Editors Smolan and Moffit have produced a powerful, emotive book, chronicling the last century of medicine's progress. They searched over 600 photographic collections from around the world to find the most illustrative photos from such noted photographers as Walker Evans and Lewis Hine. Former New York Times health and science editor Richard Flaste's text recounts the evolution of modern medicine. This book is an excellent source for those who want a short, selective history of modern medicine or for those who need pictures of various medical practices. Since this collection is primarily of action shots, a library looking for a more inclusive history of Western medicine might consider Albert Lyons and Joseph Petrucelli's Medicine: An Illustrated History ( LJ 3/15/79), which covers medicine from the Greeks to the present and includes many more topics. Medicine's Great Journey , however, is the best and most moving collection of medical photographs available.-- Eric D. Albright, Galter Health Sciences Lib., Northwestern Univ., Chicago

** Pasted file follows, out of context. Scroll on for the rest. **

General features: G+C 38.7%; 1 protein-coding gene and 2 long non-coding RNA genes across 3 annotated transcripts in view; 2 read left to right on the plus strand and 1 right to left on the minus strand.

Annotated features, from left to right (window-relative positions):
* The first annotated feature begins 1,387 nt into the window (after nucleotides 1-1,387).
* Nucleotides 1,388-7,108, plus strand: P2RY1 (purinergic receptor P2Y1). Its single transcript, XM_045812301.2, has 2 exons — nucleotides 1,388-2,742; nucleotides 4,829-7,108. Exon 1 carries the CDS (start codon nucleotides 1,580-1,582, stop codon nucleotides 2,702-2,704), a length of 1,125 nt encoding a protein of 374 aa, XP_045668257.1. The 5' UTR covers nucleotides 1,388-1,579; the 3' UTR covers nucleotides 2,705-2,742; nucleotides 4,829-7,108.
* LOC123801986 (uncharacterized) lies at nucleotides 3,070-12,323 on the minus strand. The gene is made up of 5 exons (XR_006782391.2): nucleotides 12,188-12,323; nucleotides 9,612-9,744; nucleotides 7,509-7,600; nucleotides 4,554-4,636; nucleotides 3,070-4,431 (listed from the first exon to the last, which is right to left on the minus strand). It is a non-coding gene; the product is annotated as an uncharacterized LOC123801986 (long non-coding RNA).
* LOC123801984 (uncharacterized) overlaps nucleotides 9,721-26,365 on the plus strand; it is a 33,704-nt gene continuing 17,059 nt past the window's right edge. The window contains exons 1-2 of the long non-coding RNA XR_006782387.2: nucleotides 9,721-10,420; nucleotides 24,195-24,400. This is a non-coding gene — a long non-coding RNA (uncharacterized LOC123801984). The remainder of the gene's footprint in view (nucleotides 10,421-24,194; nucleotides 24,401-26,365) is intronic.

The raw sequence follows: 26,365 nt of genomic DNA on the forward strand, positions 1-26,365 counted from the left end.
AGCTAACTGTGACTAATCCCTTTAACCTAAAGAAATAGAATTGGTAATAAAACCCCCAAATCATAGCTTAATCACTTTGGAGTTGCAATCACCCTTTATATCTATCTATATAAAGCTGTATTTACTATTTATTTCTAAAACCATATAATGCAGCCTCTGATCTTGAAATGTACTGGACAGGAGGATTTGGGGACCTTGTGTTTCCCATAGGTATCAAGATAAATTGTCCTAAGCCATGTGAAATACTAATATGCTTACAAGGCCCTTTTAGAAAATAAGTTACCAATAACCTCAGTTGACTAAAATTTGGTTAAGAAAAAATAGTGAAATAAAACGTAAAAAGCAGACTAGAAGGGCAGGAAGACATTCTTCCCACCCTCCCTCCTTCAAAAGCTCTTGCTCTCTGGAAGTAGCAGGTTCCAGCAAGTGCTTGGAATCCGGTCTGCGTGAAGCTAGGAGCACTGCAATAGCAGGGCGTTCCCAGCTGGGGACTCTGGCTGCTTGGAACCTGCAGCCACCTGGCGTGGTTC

This striking volume is in part the result of a photographic contest cosponsored by Olympus Camera and Hippocrates Partners, publisher of several health magazines. Although some of the pictures have already appeared publicly (e.g., those in the photo essay "A Day in the Life of a Country Doctor" in "Life" in 1948--although a few of the images here were not used by "Life"), many have not. Some of them are intensely dramatic and compelling: a large color shot of a baby with AIDS in Romania; color shots of a 13-week fetus showing its closed eyes and of a red blood cell ruptured by the malarial plasmodium; a black-and-white of the building-long advertisement for famed dentist "Painless Parker." Yet other pictures the viewer will retain long after closing this unique book are some of those showing the medical ship "Hope", Project Orbicularis, Albert Schweitzer, and scenes from both world wars. As do the pictures, the text deals with medical matters from throughout the world; although a helpful complement, it's bothered by some typos.